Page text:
Tag Archives: Columbia

Midwest family adventure: Columbia, MO

A few weeks ago I had this daydream: A fall weekend in Columbia, MO – the crunchy college town that still possesses a piece of my heart.

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image via painted post

We’d load up the bikes and hit the trail right away to do the 30-mile round trip to the blufftop winery overlooking the Missouri River. Then we’d get up the next morning and explore the Mizzou campus before heading to the Roots N Blues N BBQ music festival. Then we’d drive another two hours to meet one of my very best friend’s babies and hang until dinner time. Back in DSM late Sunday night. Crazy? Maybe. I started to think of it as a kind of parenting triathlon – a test of endurance.

Thankfully, the forecast for the weekend was gorgeous. But as anyone who’s spent more than 20 minutes with a toddler knows, their emotions are harder to predict than the weather in the Midwest. One minute, E can be happily flipping through a book and then you offer him a banana and the kid flips out.

Ultimately, the weekend turned out to be a lot of fun (despite a few scattered meltdowns), and I’m glad we pushed ourselves to make a little mini adventure happen. Here’s how it went down.

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CoMo a go-go

Now that our #freedomweekend in D.C. is a memory, I needed another mini trip to circle on my calendar and excitedly type in as my e-mail password. (Because, duh, passwords should be fun things you’re looking forward to!) Nothing major, just a little family-friendly getaway.

And then I saw that two of my favorite bands will be playing in Columbia, Missouri as part of their Roots N Blues N BBQ festival this fall. Needless to say – tickets purchased and Airbnb lodging secured! David Wax Museum and The Avett Brothers will both play Saturday shows.

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We made a lunchtime pitstop in Columbia for a few minutes on our way back from Saint Louis over Memorial Day. But it was only enough time to encourage Emmett to kiss the columns and for me to stroll a few blocks of downtown and lament that landmarks from my college days have met such a yuppie demise. I’m looking forward to getting the full (minus a football game) experience in September.

I hope the weather is golden and autumnal and that we are able to ride bikes from the city out to the sweet town of Rocheport and enjoy a picnic at the Les Bourgeois winery A-frame, overlooking the river. Then I hope our little man gets into the festival spirit and dances his diaper off shakes that little tush to the tunes past his bedtime.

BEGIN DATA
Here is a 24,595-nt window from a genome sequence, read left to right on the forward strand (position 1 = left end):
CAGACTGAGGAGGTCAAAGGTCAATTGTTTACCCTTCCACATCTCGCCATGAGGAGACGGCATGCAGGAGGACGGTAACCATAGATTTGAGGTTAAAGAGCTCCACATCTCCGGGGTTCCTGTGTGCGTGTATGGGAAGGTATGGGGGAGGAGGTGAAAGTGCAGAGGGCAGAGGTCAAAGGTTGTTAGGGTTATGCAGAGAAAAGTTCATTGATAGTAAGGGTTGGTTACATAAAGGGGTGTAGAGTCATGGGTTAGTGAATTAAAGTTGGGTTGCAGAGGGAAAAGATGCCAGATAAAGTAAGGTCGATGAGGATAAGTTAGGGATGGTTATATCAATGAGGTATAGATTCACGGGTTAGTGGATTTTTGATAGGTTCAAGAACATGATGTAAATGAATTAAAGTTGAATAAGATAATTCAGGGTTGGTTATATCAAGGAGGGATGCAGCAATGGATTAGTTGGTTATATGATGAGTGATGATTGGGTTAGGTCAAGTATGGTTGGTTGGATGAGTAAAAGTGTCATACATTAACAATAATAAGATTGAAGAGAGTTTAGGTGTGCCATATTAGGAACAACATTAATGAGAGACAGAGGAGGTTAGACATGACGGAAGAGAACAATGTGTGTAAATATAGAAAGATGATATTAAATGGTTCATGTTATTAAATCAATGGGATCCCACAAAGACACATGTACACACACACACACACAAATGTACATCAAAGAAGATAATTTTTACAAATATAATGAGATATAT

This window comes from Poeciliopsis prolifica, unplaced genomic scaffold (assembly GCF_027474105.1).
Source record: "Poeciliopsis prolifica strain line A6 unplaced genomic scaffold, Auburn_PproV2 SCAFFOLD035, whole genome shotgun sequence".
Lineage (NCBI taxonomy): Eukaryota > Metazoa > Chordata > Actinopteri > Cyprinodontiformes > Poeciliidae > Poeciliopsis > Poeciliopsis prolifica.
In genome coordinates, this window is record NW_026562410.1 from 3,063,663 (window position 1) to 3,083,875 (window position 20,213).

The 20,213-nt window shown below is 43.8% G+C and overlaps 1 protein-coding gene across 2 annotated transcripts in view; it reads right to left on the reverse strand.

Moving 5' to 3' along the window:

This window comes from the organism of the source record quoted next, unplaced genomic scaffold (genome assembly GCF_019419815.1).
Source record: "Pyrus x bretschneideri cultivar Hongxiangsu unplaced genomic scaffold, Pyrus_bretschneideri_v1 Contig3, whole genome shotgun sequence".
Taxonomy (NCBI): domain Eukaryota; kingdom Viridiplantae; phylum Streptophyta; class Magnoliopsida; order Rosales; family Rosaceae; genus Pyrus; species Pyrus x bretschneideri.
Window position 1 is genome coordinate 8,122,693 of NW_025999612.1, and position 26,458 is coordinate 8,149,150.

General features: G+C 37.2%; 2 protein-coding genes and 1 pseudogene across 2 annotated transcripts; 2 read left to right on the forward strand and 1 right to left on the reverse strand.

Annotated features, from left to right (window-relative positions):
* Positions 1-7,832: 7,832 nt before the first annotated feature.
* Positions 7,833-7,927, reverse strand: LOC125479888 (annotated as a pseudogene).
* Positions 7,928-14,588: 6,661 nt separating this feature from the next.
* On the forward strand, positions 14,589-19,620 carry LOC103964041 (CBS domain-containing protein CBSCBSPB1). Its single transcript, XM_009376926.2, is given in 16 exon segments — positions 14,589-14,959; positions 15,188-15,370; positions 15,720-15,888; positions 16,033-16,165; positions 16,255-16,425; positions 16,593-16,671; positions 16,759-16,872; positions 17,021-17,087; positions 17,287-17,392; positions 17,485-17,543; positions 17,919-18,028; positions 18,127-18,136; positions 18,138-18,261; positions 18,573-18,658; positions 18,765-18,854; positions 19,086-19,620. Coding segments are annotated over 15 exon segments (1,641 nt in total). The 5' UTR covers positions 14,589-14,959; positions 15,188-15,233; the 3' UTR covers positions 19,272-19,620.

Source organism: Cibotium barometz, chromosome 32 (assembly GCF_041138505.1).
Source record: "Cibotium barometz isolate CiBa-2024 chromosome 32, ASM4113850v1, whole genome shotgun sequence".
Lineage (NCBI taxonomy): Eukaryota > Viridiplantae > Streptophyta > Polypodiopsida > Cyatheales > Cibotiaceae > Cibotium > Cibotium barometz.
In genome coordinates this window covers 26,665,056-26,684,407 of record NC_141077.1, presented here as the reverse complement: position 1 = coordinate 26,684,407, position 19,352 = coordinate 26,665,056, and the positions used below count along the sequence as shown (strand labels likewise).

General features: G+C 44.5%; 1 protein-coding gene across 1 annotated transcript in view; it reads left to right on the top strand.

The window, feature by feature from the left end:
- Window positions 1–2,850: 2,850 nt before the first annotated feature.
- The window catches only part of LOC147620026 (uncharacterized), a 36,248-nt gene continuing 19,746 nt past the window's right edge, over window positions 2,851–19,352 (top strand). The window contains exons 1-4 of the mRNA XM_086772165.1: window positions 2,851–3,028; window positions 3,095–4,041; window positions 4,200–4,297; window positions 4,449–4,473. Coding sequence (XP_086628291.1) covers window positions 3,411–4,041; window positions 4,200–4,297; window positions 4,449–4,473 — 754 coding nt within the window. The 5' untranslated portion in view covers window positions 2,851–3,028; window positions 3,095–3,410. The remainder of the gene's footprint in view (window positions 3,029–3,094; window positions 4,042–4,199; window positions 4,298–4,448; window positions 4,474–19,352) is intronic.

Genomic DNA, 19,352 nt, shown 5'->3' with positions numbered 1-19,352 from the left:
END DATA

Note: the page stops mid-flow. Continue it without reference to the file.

It will also be perfect timing to check in on this lady and her arriving-any-day baby girl. How funny is Amanda’s cabbage patch crew of shower attendees?

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Let the Columbia countdown begin!

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True/False film fest recap

The True/False Film Fest in Columbia is like homecoming weekend for liberal arts and journalism majors. Instead of tailgating and a football game, it’s all about buskers and documentaries. I’d never turn down a crisp fall afternoon at my alma mater, but the spring film fest crowd is more my scene.

photo from Bully Q&A via Lucy Hewitt

We got down to Columbia on Friday night and in the span of less than 48 hours, we saw eight films. This is by no means a comprehensive recap, but I’ll let you know what we saw in case you’re looking to spice up the documentary section of your Netflix queue:

Queen of Versailles — From the description, I was worried this would be a vapid portrayal of the super rich. The filmmaker set out to chronicle the construction of the country’s largest private residence, but the 2009 financial crisis added unexpected depth to the storyline. The film does show some pretty ridiculous consumerism, but it also gets down to the truth of money’s inability to buy happiness (or good taste!), the psychology of greed and how not even the 1% came out unscathed.

Gypsy Davy — This movie chronicles the filmmaker’s deeply personal quest to understand who her father was and why he abandoned his family (families, really) for Flamenco music. How much of ourselves do we owe our children after we bring them into the world? How do our parent’s paths help us make sense of ourselves? Also, after watching this movie, I will never hear the Counting Crows song Mr. Jones in the same way again.